Open source in the enterprise brings opportunities and challenges
The final challenge open source presents relates to staff skills. Simply put, open source requires a higher level of technical talent than traditional proprietary solutions, because there’s a world of difference between building a solution and operating someone else’s solution. The latter is the world of certifications and cookie-cutter solutions; the former requires creativity, self-reliance, and technical chops. Newly-hired technical employees tend to come with open source experience and an inclination toward self-generated solutions, while many long-term IT employees are much more comfortable with a vendor-centric world. However, most organizations can’t (and shouldn’t) do a wholesale replacement of personnel. So IT organizations face the task of reskilling existing employees, integrating new staff, all while architecting new systems and ripping out old ones.
Four third-party app stores for Android have apps with a malicious component that seeks root access to devices, according to Trend Micro.
The security company found 1,163 Android application packages containing the malware, which it calls ANDROIDOS_ LIBSKIN.A, wrote Jordan Pan, a mobile threats analyst with Trend. The malware obtains root access to the phone, the highest level of access and privilege.
A UCLA Engineering research group has made public the computer code for an algorithm that helps computers process images at high speeds and “see” them in ways that human eyes cannot. The researchers say the code could eventually be used in face, fingerprint and iris recognition for high-tech security, as well as in self-driving cars’ navigation systems or for inspecting industrial products.
The algorithm performs a mathematical operation that identifies objects’ edges and then detects and extracts their features. It also can enhance images and recognize objects’ textures.
We were instructed to go very early at 8:30AM in the morning at the Myanmar ICT (MICT) Park to be able register our topics that we wish to talk for the BarCamp Yangon. Finally we arrived early as the hotel and venue is very closer and on the time of the event opening ceremony and everything were spoken in Burmese.
I’ve been going to FOSS (free and open source) conferences since 2006. My first open source conference was FreedomHEC in Seattle, a little 30-person conference for Linux users to protest Microsoft’s WinHEC. My next open source conference was OSCON, which had over a thousand attendees. They were both very different conferences, and as a college student, I really didn’t know what to expect. Going to your first open source conference can be intimidating, so I’ve complied ten tips for people who are new to the conference circuit.
It wasn’t long ago when open source software was on the fringe of cutting edge technology. The software then was rough, untested and insecure. No longer is this the case. From tiny startups to the largest Fortune 20 companies, open source technology is permeating every corner of the business world.
“We’ll be identifying opportunities from countries around the world including some that may not see a lot of capital investment in technology start-ups. We are hoping to identify communities of problem-solvers and help them develop simple solutions to some of the most pressing problems facing children,” says UNICEF Innovation co-lead, Christopher Fabian in a recent statement.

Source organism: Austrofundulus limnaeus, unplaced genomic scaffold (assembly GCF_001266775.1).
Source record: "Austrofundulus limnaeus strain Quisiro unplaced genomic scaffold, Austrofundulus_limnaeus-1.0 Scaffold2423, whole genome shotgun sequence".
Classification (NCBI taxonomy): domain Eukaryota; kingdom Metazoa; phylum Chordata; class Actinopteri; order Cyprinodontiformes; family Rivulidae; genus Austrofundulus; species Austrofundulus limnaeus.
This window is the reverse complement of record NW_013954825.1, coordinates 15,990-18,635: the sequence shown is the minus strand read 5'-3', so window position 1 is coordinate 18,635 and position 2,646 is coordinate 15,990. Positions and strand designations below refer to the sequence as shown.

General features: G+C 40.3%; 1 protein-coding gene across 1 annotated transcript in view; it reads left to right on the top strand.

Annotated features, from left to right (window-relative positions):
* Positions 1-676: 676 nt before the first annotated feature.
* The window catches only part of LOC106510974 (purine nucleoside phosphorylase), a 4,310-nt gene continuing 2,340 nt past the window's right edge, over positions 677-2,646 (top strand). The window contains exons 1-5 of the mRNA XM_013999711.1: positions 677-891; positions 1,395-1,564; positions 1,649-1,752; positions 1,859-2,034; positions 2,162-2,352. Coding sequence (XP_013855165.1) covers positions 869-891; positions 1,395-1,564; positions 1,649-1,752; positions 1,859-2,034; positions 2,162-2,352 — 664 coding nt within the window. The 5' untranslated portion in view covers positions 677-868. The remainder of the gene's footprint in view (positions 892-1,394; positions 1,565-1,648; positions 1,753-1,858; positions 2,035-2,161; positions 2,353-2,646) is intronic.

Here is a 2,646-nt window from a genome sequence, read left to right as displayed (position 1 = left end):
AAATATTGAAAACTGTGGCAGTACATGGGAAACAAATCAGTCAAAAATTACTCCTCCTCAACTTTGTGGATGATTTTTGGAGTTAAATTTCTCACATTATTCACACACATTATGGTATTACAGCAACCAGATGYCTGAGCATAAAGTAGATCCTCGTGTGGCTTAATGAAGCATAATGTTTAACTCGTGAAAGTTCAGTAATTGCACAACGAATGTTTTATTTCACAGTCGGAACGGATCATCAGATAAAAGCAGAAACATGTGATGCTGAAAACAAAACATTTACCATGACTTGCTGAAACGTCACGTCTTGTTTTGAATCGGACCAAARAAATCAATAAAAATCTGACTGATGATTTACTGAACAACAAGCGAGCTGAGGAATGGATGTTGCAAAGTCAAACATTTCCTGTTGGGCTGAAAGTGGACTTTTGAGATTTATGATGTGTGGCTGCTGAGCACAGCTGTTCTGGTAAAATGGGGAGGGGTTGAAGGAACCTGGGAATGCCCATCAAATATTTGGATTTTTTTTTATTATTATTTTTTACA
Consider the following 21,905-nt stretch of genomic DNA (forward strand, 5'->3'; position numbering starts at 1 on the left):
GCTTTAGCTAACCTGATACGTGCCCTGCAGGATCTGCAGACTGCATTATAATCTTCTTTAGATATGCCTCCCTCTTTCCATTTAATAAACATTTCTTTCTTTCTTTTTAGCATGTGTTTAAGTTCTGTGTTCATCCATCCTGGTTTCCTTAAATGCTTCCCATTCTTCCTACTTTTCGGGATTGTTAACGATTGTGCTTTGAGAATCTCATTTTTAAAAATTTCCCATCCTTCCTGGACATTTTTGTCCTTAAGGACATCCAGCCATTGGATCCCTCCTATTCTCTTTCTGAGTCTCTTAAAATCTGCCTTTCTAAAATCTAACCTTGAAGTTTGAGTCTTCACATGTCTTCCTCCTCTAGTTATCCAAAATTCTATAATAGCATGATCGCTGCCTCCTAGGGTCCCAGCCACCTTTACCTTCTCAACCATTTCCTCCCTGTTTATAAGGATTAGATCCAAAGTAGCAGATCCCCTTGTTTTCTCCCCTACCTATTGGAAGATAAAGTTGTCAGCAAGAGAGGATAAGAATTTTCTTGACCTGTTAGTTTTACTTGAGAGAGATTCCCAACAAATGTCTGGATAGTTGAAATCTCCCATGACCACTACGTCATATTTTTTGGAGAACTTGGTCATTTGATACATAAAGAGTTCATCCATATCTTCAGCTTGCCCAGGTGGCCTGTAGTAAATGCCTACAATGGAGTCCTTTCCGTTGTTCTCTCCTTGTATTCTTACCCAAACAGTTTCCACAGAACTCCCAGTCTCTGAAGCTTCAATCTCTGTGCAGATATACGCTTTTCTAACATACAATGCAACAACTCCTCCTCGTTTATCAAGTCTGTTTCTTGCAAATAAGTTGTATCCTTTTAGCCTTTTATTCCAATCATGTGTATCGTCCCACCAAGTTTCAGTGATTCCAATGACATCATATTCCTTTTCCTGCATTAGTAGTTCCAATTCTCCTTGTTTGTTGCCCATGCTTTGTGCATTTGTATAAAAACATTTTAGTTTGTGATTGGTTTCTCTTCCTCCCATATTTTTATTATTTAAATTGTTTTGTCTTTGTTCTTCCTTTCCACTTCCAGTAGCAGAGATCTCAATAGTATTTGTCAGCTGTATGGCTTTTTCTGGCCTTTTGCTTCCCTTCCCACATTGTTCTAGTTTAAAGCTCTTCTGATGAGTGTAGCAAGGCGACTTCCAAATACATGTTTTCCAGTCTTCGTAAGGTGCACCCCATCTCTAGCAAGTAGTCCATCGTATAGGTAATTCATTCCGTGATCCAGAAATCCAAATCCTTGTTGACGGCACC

Members of the Student Government Association and MassPIRG are seeking further support from the University of Massachusetts Provost of Academic Affairs Katherine Newman for the W.E.B. Du Bois Library’s Open Education Initiative.
The OEI, which has been operating for six years, provides UMass professors with $1,000 grants to write their own textbooks and syllabi using information which has an open copyright license.
“Our goal this semester is to get 10 to 15 professors to sign onto Open Education,” said Chris Earls, the SGA’s secretary of University policy and a senior political science and economics major.
Earls and Matthew Martin, coordinator of MassPIRG’s Affordable Textbooks Campaign, wrote an open letter to Newman in which they argued that open source textbooks were an affordable solution to the rising costs of college textbooks.
The all-electric Chevy Bolt was the automotive star of the 2016 CES show, for sure- but there was more to the electric vehicle side of the Las Vegas show than just the efforts of Tesla and the Big Three. Meet the Pixel, a modular, “open source” electric hybrid vehicle designed by France Craft.
Folks running Chrome on iOS have had a chance to tap into the Physical Web devices around them since last July, but Google's finally opened that functionality up to its own ecosystem. To that end, Chrome 49 on Android will support the objects (like parking meters, for instance). The first time you encounter one there will be a push notification alerting you one is nearby, and future run-ins will populate a list of the gadgets nearby. It's starting in the beta channel, a post on the Chromium Blog notes, with wider support rolling out soon. In case you're curious of how it all looks in action, the GIF below should give you a good idea.
Let’s revisit the TLS private key decryption use case from my earlier Deo post, and update the solution to use Clevis and Tang.
Researchers release open source code for powerful image detection algorithm
It is available for free download on two open source platforms, Github and Matlab File Exchange. Making it available as open source code will allow researchers to work together to study, use and improve the algorithm, and to freely modify and distribute it. It also will enable users to incorporate the technology into computer vision and pattern recognition applications and other image-processing applications.